Personal Growth

Diet Might Improve Depression Better Than Socializing

This day and age, we know better than ever before how important it is to take care of your mental health. Depression, anxiety, and other mood disorders can spiral into serious situations, and they can even have a major impact on your physical health. But the reverse is true, as well, and when you stick to a healthy diet you might find your mental state improving as well.

You Are What You Eat

According to a 12-week study from 2016, adhering to a set of healthy nutritional guidelines was a more effective treatment for depression than having access to a social support group. Here's how the experiment worked: The researchers recruited 67 participants with some degree of depression, and split them into two groups of 33 and 34. The first was given a diet plan that emphasized healthy servings of all the major food groups. It prescribed whole grains, vegetables, fruit, fish, lean meat, and other nutritional helpings of healthy food. The second group, by contrast, was given social support — a "befriending" protocol that encouraged participants to talk about their interests and engage in group activities. Some studies have shown it to be about as effective as garden-variety therapy. Sounds fun, right? But the healthy diet turned out to be a more reliable method of countering depression.

At the start of the study, each participant was given a score on the Montgomery-Åsberg Depression Rating Scale (MADRS). It's a zero-to-60 scale, and the higher your score, the more severe your depression. The diet and social support groups started at roughly the same scores: 26.1 for the former, 24.7 for the latter. But after 12 weeks, the diet group showed much more pronounced results. Their new MADRS score was 14.8, while the social support group clocked in at 20.5. There you go: friends are great, but if you're experiencing depression, your first priority should be your health.

The Anti-Depressive Diet

In case you'd like to try out this diet for your own mental health needs, it broke down like this:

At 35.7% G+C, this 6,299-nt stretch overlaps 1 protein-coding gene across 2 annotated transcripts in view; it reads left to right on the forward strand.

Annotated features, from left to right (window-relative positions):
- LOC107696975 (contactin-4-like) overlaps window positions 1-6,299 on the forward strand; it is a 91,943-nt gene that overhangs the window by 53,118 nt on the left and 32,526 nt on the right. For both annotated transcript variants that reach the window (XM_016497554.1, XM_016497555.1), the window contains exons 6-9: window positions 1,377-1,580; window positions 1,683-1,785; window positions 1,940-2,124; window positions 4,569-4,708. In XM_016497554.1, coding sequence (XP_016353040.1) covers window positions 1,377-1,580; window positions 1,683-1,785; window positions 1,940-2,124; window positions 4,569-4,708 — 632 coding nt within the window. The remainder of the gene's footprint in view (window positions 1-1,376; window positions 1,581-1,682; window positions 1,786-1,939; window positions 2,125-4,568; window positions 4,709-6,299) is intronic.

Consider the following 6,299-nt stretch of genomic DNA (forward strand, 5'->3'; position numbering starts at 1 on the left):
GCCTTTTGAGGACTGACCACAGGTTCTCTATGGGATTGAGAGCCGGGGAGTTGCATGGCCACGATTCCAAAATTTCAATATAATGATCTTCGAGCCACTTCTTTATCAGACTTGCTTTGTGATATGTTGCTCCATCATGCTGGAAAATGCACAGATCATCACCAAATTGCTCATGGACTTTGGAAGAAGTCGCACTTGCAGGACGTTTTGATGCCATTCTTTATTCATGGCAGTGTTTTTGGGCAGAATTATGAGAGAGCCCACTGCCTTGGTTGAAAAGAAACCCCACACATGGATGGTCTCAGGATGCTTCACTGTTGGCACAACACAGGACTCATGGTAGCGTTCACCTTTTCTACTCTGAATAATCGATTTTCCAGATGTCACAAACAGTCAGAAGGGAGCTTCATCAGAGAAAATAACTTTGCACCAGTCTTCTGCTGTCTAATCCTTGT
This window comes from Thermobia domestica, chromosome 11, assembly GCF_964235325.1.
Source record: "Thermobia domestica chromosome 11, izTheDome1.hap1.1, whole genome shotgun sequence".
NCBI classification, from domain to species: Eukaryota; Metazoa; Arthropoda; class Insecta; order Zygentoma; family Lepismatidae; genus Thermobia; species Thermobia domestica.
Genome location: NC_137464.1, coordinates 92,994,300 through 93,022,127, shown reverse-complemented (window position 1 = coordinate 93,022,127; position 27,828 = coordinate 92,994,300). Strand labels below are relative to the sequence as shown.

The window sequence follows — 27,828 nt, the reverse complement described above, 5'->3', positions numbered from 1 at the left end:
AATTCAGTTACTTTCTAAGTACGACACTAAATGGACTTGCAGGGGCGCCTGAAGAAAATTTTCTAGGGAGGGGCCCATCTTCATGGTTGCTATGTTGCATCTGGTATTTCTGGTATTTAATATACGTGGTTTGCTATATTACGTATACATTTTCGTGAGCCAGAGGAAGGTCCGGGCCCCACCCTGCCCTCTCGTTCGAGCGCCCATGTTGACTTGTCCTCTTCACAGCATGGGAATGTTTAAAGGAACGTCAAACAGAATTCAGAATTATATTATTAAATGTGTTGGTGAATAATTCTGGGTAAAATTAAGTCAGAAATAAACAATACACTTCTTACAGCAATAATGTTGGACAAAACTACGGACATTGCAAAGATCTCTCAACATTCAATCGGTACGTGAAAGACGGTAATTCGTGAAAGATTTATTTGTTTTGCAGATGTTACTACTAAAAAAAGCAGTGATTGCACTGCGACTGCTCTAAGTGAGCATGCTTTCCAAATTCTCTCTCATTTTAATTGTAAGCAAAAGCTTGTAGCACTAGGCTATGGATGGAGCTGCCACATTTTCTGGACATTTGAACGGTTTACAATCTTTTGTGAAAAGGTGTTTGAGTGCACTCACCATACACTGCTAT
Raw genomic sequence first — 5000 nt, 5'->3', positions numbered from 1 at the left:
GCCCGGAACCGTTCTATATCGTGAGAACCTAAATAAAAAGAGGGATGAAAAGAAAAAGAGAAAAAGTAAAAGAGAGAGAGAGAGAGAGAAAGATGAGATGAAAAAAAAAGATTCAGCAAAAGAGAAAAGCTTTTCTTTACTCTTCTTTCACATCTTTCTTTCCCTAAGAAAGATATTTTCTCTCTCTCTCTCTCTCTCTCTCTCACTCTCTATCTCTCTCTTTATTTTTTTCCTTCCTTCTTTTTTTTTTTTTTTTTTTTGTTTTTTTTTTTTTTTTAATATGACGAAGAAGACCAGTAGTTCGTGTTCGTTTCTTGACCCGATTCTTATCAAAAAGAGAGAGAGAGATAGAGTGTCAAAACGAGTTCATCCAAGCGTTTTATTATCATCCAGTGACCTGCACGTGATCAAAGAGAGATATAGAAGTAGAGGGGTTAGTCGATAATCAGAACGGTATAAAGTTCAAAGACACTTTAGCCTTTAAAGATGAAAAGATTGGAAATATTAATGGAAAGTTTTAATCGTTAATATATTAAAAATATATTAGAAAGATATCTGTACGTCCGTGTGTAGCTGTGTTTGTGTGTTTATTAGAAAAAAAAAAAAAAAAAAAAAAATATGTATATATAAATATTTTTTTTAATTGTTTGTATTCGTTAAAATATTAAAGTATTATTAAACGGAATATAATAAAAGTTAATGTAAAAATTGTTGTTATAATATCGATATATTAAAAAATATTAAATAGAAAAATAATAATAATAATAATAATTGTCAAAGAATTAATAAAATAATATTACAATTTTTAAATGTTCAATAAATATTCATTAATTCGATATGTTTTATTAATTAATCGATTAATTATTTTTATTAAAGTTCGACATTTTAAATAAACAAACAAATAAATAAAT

• Whole grains (5 to 8 servings per day)
  • Vegetables (6 servings per day)
  • Fruit (3 servings per day)
  • Low-fat and unsweetened dairy (2 to 3 servings per day)
  • Olive oil (3 tablespoons per day)
  • Raw and unsalted nuts (1 serving per day)
  • Legumes (3 to 4 servings per week)
  • Fish (at least 2 servings per week)
  • Lean red meat (3 to 4 servings per week)
  • Chicken (2 to 3 servings per week)
  • Eggs (up to 6 servings per week)

The other part of the diet was a list of things to avoid: "extras" like sweets, refined cereals, fried food, beer, and liquor were kept to a maximum of three servings per week. Now, you're allowed up to two glasses of alcohol per day, but since beer and spirits are restricted, red and white wine (preferably red) get a little more leeway. The diet has a lot of rules, but it also leaves room for more pleasurable food — filet mignon with a nice glass of Cabernet, for instance. That makes it that much easier to stick with your mental health plan for weeks and months at a time.

For more ways to beat the blues by improving your health, check out "Running Is My Therapy: Relieve Stress and Anxiety, Fight Depression, Ditch Bad Habits, and Live Happier" by Scott Douglas. We handpick reading recommendations we think you may like. If you choose to make a purchase, Curiosity will get a share of the sale.

How To Conquer Depression Through Diet

Written by Reuben Westmaas May 17, 2018